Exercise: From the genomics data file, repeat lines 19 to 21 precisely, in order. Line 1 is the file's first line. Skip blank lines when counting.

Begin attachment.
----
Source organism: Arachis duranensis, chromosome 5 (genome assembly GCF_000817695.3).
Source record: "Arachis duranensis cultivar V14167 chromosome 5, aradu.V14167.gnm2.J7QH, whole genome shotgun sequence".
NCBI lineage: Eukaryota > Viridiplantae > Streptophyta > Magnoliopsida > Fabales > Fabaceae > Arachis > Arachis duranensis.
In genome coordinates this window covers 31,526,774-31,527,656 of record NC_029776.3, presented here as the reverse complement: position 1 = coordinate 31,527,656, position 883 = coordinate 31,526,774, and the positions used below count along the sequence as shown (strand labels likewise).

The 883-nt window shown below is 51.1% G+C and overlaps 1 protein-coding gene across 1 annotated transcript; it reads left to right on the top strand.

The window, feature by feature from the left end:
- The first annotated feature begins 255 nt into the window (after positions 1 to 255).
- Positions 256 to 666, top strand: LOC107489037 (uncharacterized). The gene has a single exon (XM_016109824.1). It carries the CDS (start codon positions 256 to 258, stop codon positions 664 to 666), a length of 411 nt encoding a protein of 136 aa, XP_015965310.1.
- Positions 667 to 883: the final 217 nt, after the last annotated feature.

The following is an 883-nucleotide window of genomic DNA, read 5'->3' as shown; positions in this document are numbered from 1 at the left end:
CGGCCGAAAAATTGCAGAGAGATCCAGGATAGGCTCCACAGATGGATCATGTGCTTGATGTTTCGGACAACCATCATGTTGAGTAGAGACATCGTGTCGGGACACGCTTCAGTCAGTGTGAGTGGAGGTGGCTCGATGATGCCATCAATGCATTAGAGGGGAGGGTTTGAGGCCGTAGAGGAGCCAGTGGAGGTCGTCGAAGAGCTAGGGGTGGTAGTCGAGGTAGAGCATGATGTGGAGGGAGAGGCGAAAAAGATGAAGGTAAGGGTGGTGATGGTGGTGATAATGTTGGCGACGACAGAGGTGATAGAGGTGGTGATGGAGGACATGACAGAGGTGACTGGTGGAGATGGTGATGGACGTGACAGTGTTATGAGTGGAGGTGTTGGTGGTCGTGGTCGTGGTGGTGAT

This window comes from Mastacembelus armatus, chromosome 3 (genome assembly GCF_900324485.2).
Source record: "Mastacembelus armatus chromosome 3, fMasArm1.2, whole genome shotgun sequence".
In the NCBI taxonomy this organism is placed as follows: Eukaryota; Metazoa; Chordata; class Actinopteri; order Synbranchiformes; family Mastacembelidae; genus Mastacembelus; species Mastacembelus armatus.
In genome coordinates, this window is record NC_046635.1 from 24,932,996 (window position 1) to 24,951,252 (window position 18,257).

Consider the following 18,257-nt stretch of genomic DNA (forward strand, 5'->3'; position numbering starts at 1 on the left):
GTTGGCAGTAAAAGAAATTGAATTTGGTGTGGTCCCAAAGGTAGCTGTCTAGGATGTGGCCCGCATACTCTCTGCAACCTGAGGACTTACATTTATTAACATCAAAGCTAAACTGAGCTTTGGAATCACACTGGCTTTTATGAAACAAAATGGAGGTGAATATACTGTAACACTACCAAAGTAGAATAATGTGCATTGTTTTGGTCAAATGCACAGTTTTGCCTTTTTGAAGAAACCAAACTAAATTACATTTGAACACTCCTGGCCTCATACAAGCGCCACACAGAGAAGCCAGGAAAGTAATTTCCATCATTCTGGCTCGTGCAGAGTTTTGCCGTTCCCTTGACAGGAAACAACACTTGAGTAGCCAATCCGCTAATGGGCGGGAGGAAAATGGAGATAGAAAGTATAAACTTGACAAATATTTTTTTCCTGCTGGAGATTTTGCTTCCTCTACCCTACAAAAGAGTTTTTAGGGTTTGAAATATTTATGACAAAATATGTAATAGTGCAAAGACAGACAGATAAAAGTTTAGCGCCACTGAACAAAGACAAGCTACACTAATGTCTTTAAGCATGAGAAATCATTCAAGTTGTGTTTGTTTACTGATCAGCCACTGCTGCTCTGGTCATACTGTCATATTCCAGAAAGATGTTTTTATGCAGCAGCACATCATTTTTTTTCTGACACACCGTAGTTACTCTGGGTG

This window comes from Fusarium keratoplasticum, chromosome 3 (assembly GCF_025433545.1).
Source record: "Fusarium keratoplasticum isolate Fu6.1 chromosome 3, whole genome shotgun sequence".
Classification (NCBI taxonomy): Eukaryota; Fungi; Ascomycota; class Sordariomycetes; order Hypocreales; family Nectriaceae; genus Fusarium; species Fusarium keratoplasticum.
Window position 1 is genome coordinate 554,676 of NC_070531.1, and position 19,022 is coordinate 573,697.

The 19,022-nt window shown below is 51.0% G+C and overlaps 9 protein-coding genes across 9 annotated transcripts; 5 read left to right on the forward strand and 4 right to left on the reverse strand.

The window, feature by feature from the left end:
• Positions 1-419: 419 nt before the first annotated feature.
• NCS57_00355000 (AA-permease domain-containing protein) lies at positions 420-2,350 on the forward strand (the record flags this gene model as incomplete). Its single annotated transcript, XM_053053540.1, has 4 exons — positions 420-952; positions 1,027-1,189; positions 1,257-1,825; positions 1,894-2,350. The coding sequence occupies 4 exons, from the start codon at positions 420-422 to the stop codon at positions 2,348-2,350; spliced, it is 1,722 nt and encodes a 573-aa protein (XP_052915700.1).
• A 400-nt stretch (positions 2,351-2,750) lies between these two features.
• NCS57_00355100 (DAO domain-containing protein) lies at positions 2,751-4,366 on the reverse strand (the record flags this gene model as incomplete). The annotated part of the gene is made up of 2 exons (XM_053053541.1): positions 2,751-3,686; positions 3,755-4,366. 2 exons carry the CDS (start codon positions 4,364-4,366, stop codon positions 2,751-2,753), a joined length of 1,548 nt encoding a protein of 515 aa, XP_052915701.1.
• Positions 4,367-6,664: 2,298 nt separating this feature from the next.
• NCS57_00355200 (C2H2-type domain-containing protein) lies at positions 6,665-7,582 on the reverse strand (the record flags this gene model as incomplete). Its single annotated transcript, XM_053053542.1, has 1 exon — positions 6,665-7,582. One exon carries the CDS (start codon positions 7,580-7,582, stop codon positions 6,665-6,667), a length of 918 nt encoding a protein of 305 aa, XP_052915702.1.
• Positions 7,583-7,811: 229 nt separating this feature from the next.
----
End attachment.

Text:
Source record: "Fusarium keratoplasticum isolate Fu6.1 chromosome 3, whole genome shotgun sequence".
Classification (NCBI taxonomy): Eukaryota; Fungi; Ascomycota; class Sordariomycetes; order Hypocreales; family Nectriaceae; genus Fusarium; species Fusarium keratoplasticum.
Window position 1 is genome coordinate 554,676 of NC_070531.1, and position 19,022 is coordinate 573,697.